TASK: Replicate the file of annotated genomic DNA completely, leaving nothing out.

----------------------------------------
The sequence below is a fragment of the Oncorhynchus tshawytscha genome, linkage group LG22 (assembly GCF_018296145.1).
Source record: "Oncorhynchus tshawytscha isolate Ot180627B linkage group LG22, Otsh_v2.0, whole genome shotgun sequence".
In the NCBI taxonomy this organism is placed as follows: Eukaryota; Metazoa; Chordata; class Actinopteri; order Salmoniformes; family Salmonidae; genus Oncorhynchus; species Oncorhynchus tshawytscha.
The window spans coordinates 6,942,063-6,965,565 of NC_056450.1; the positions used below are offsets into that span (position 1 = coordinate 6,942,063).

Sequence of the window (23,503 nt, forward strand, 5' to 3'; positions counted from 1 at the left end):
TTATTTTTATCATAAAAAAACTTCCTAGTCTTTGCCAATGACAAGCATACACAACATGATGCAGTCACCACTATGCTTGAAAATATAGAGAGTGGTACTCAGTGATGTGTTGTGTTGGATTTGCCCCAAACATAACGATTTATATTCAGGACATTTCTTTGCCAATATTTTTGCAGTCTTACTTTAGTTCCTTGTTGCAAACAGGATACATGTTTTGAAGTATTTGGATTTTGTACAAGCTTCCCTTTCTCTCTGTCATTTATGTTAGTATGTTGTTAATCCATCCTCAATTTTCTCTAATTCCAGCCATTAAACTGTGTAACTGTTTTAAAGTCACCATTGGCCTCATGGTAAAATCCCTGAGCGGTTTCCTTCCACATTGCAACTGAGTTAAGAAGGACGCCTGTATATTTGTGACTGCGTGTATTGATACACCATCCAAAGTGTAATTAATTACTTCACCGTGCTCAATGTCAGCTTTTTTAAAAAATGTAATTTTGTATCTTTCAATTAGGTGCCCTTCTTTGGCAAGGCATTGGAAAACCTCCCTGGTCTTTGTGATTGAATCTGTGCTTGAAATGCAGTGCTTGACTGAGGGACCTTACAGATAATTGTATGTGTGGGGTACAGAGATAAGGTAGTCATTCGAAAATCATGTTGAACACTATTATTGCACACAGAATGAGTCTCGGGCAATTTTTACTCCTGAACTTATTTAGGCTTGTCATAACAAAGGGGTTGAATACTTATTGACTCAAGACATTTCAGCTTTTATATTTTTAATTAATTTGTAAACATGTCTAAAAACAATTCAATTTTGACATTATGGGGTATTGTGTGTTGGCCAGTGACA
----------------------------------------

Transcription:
The sequence below is a fragment of the Oncorhynchus tshawytscha genome, linkage group LG22 (assembly GCF_018296145.1).
Source record: "Oncorhynchus tshawytscha isolate Ot180627B linkage group LG22, Otsh_v2.0, whole genome shotgun sequence".
In the NCBI taxonomy this organism is placed as follows: Eukaryota; Metazoa; Chordata; class Actinopteri; order Salmoniformes; family Salmonidae; genus Oncorhynchus; species Oncorhynchus tshawytscha.
The window spans coordinates 6,942,063-6,965,565 of NC_056450.1; the positions used below are offsets into that span (position 1 = coordinate 6,942,063).

Sequence of the window (23,503 nt, forward strand, 5' to 3'; positions counted from 1 at the left end):
TTATTTTTATCATAAAAAAACTTCCTAGTCTTTGCCAATGACAAGCATACACAACATGATGCAGTCACCACTATGCTTGAAAATATAGAGAGTGGTACTCAGTGATGTGTTGTGTTGGATTTGCCCCAAACATAACGATTTATATTCAGGACATTTCTTTGCCAATATTTTTGCAGTCTTACTTTAGTTCCTTGTTGCAAACAGGATACATGTTTTGAAGTATTTGGATTTTGTACAAGCTTCCCTTTCTCTCTGTCATTTATGTTAGTATGTTGTTAATCCATCCTCAATTTTCTCTAATTCCAGCCATTAAACTGTGTAACTGTTTTAAAGTCACCATTGGCCTCATGGTAAAATCCCTGAGCGGTTTCCTTCCACATTGCAACTGAGTTAAGAAGGACGCCTGTATATTTGTGACTGCGTGTATTGATACACCATCCAAAGTGTAATTAATTACTTCACCGTGCTCAATGTCAGCTTTTTTAAAAAATGTAATTTTGTATCTTTCAATTAGGTGCCCTTCTTTGGCAAGGCATTGGAAAACCTCCCTGGTCTTTGTGATTGAATCTGTGCTTGAAATGCAGTGCTTGACTGAGGGACCTTACAGATAATTGTATGTGTGGGGTACAGAGATAAGGTAGTCATTCGAAAATCATGTTGAACACTATTATTGCACACAGAATGAGTCTCGGGCAATTTTTACTCCTGAACTTATTTAGGCTTGTCATAACAAAGGGGTTGAATACTTATTGACTCAAGACATTTCAGCTTTTATATTTTTAATTAATTTGTAAACATGTCTAAAAACAATTCAATTTTGACATTATGGGGTATTGTGTGTTGGCCAGTGACA